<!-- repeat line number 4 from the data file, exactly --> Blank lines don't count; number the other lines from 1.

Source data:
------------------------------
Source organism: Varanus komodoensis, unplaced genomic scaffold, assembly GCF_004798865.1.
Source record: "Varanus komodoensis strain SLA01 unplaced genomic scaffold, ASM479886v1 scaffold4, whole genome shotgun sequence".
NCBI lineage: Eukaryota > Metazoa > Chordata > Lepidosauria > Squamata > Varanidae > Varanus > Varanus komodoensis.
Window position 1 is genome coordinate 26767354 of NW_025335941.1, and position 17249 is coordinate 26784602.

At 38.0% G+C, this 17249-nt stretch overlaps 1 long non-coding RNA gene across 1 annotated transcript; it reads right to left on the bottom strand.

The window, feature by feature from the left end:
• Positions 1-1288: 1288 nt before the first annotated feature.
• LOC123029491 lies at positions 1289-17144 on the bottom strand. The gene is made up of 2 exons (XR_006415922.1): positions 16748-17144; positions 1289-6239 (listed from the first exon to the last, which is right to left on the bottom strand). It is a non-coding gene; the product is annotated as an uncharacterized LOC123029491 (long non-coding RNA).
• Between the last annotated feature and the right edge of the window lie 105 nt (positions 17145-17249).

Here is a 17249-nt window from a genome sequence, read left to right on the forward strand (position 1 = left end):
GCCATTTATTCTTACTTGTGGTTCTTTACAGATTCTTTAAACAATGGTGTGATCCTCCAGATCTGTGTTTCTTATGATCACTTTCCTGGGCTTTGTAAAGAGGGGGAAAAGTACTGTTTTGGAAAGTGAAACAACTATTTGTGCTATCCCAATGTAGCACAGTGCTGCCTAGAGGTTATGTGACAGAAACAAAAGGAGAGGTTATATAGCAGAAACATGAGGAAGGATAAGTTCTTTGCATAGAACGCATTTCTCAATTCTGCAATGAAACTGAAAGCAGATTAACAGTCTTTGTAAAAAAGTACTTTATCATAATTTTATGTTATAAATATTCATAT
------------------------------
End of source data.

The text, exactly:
Window position 1 is genome coordinate 26767354 of NW_025335941.1, and position 17249 is coordinate 26784602.